Illustration of Prokaryotic Cell

Cytoplasm of Prokaryotic Cells
What's Inside of a Prokaryote?


Unlike eukaryotes 
(which have numerous membrane-bound organelles that create different compartments within the cell) prokaryotes 
have only one membrane, the plasma membrane, which encloses the cytoplasm and all of its cellular contents. 
Article Summary: The cytoplasm of prokaryotes is an aqueous gel that contains cytosol, ribosomes, inclusions and the cytoskeleton.
Cytoplasm of Prokaryotic Cells
Inclusions of Prokaryotic Cells
Inclusions are reserves of nutrients and other chemicals, substances which the cells has an excess of and stores in deposits throughout the cytoplasm. A cell may have inclusions composed of lipidscarbohydrates or compounds containing various elements. Some inclusions even store gasses which function to control buoyancy in aquatic bacteria. Certain types of bacteria form unique inclusions that can be useful in aiding with bacterial identification.

Cytoskeleton of Prokaryotes
The cytoskeleton, a network of protein fibers within the cell, was thought, until recently, to be present only in eukaryotic cells. It is now known that rod shaped bacteria, and bacteria-like prokaryotes called Archaea, also have a cytoskeleton functionally similar to that of eukaryotes. The cytoskeleton plays a role in cell division and maintaining cell shape and structure. Cocci shaped (round) bacteria are not believed to possess a cytoskeleton.

Ribosomes of Prokaryotic Cells
All biological cells, eukaryotic and prokaryotic, have ribosomes—non-membranous organelles that are the sites of protein synthesis (translation) within the cell. Prokaryotic ribosomes are slightly smaller than those present in eukaryotic cells, and are found numbering in the thousands, floating freely throughout the cytoplasm and giving it a grainy appearance.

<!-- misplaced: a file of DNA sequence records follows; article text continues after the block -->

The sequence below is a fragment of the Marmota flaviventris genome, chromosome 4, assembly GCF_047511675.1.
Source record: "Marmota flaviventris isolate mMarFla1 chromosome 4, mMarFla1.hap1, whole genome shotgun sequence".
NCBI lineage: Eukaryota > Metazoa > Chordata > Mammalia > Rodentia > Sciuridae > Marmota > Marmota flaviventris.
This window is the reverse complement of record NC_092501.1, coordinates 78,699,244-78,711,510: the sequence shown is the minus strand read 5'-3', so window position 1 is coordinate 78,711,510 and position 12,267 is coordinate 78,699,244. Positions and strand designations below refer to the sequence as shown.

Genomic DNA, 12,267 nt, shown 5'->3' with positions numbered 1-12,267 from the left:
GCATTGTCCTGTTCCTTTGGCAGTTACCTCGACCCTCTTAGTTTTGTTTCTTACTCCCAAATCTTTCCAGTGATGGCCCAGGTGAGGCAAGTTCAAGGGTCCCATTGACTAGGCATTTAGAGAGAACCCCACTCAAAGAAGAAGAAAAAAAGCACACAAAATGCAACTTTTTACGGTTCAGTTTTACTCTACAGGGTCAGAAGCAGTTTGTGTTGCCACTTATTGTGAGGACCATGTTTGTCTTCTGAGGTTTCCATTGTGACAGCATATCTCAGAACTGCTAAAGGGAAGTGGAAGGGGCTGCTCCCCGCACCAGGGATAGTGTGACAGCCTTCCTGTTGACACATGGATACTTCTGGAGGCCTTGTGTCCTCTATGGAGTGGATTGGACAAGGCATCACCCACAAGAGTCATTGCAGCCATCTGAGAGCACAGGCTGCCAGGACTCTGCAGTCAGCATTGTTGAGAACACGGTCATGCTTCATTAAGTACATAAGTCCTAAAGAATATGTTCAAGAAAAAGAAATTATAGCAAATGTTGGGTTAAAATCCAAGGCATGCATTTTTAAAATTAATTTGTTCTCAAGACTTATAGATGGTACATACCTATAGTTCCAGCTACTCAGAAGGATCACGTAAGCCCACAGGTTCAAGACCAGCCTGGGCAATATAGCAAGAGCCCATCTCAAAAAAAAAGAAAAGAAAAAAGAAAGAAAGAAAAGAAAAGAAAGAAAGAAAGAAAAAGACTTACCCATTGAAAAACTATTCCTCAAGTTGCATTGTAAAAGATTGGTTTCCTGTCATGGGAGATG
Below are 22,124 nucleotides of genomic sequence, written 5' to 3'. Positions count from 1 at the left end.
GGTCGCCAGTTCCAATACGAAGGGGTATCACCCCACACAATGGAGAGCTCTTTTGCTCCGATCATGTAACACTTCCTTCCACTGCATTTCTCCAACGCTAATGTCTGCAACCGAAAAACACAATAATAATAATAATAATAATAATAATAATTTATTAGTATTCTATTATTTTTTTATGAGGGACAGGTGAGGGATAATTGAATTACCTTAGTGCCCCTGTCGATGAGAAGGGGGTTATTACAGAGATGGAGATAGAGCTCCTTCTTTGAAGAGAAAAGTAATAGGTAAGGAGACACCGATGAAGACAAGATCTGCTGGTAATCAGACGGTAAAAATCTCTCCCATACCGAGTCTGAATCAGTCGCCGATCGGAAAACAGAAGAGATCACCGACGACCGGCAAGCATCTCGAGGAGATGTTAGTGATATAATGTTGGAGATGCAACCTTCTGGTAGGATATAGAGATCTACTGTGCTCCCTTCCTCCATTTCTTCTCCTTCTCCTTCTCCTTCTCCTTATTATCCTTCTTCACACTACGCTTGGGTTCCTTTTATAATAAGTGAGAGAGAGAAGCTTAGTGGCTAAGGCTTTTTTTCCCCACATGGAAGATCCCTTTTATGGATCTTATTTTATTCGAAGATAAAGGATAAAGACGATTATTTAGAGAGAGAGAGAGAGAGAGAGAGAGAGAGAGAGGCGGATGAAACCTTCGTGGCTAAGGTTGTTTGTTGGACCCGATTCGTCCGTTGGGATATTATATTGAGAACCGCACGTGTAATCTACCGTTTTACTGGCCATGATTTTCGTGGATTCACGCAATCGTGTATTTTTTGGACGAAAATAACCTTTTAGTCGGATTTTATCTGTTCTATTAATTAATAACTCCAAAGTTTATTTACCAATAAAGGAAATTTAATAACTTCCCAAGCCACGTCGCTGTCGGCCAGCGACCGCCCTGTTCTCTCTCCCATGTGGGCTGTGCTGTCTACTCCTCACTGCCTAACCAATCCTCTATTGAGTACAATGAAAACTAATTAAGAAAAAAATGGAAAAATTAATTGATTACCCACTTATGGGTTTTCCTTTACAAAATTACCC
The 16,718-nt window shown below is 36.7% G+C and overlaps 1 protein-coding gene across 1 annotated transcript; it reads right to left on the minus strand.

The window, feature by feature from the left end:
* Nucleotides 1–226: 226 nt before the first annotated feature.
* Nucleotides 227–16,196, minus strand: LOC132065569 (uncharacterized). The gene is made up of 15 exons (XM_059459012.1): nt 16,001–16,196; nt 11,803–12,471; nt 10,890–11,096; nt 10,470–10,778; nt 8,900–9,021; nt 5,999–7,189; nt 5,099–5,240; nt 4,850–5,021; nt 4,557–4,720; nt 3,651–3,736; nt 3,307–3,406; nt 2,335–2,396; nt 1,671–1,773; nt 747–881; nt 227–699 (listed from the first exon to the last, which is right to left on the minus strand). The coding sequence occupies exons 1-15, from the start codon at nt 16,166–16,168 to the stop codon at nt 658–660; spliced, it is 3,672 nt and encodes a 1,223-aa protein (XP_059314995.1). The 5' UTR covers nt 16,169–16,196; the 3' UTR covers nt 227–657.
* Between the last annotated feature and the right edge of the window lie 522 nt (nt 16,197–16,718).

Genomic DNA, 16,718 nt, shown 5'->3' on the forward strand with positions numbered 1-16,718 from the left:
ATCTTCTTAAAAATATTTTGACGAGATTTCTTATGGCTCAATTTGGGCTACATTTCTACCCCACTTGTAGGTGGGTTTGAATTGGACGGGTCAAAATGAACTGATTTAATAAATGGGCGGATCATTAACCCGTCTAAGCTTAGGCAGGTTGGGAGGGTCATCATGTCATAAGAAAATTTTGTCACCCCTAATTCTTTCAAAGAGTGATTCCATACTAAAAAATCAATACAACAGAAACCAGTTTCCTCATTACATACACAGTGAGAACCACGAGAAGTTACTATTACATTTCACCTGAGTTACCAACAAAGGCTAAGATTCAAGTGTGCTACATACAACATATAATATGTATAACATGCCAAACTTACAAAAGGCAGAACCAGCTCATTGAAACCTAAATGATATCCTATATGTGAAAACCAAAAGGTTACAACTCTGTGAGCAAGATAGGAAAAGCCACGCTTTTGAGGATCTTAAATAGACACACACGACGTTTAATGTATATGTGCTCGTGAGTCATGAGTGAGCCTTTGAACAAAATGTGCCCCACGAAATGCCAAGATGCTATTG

Diagram of Prokaryotic Cell by Mariana Ruiz
Photos of prokaryotic & Eukaryotic Cells Button
Sources & Resources
  • Bauman, R. (2014) Microbiology with Diseases by Taxonomy 4th ed., Pearson Benjamin Cummings.
  • Becker, W. M. et. al. (2009) The World of the Cell. Pearson Benjamin Cummings.

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If a eukaryotic cell can be described as being analogous to a house with many rooms, a prokaryotic cell would be like a studio apartment - just one room used for all activities. The cytoplasm is essentially where nearly all the action happens within a prokaryote - metabolic reactions, and the genetic tasks of replication, transcription, and translation. The following are considered part of the cytoplasm of prokaryotic cells.

Cytosol of Prokaryotic Cytoplasm
Cytosol is the semi-liquid portion of the cellular cytoplasm, mainly consisting of water, but also containing inorganic and organic molecules, including the cells genetic material—DNA, which is called the nucleoid in prokaryotic cells. Most of the chemical reactions that run the cell take place within this gelatinous cytosol.

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Endomembrane System of a Eukaryotic Cell, Mariana Ruiz
​Page last updated 1/2016
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" What am I, Life? A thing of watery salt
Held in cohesion by unresting cells,
Which work they know not why, which never halt,
Myself unwitting where their Master dwells.
I do not bid them, yet they toil, they spin  
A world which uses me as I use them"

 John Masefield 
(1878 – 1967))

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